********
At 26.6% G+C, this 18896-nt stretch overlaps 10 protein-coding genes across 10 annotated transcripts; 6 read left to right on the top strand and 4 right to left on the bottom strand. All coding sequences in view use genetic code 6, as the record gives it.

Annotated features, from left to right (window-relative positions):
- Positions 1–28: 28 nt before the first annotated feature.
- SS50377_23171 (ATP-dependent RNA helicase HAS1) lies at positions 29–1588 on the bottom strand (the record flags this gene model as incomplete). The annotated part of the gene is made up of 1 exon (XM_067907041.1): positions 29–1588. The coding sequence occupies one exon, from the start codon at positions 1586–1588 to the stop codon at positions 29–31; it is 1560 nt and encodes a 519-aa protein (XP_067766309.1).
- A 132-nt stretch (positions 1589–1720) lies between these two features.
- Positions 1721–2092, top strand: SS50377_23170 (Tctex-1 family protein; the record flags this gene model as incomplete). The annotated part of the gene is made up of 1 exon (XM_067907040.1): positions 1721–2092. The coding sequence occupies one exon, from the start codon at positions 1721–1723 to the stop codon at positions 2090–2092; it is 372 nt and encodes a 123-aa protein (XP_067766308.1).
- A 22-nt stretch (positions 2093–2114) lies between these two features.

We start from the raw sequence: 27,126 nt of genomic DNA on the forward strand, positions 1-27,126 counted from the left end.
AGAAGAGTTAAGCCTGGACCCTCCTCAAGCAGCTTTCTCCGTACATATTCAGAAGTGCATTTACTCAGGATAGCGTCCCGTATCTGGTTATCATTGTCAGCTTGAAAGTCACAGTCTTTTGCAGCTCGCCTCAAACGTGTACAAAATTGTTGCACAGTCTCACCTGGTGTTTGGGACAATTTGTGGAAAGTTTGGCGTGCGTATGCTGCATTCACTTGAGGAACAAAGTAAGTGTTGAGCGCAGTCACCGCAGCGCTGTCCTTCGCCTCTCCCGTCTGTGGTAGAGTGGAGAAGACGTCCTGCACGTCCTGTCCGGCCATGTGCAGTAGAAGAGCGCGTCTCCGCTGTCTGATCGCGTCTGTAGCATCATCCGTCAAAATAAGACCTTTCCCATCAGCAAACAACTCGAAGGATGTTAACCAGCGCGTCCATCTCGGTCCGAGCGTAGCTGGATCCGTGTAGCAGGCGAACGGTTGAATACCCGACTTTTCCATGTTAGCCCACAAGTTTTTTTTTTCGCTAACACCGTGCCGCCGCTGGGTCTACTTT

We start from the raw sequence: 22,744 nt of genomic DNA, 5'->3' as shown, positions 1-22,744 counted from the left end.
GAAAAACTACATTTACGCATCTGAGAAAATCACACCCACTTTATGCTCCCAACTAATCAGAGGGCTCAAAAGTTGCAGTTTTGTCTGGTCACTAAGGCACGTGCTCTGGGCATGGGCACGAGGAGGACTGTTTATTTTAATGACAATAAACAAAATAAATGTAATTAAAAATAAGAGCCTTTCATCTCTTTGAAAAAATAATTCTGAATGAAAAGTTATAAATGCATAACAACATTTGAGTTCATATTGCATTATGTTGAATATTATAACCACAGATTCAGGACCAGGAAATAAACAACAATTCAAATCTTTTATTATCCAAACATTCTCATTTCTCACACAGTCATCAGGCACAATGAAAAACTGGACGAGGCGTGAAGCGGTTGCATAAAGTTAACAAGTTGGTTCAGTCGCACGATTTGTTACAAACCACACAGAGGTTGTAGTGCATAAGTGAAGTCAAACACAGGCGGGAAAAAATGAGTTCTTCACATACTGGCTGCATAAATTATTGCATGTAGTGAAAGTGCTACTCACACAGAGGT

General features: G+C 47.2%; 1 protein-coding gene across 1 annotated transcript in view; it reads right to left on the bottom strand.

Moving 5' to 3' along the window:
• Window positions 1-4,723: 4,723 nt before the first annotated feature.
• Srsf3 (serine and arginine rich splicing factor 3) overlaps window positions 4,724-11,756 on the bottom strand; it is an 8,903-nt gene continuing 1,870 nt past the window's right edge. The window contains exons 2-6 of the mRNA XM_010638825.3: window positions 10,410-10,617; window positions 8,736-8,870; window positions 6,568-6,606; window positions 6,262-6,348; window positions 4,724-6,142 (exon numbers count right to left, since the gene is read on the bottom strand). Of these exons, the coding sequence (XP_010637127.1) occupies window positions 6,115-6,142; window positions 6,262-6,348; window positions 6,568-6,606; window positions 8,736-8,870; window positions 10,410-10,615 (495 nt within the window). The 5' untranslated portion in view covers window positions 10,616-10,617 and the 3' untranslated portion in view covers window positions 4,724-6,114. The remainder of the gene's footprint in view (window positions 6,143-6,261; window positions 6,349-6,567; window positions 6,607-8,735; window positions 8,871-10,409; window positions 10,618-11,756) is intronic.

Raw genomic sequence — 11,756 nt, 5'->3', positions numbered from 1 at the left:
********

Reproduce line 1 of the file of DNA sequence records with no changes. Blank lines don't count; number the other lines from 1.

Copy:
At 26.6% G+C, this 18896-nt stretch overlaps 10 protein-coding genes across 10 annotated transcripts; 6 read left to right on the top strand and 4 right to left on the bottom strand. All coding sequences in view use genetic code 6, as the record gives it.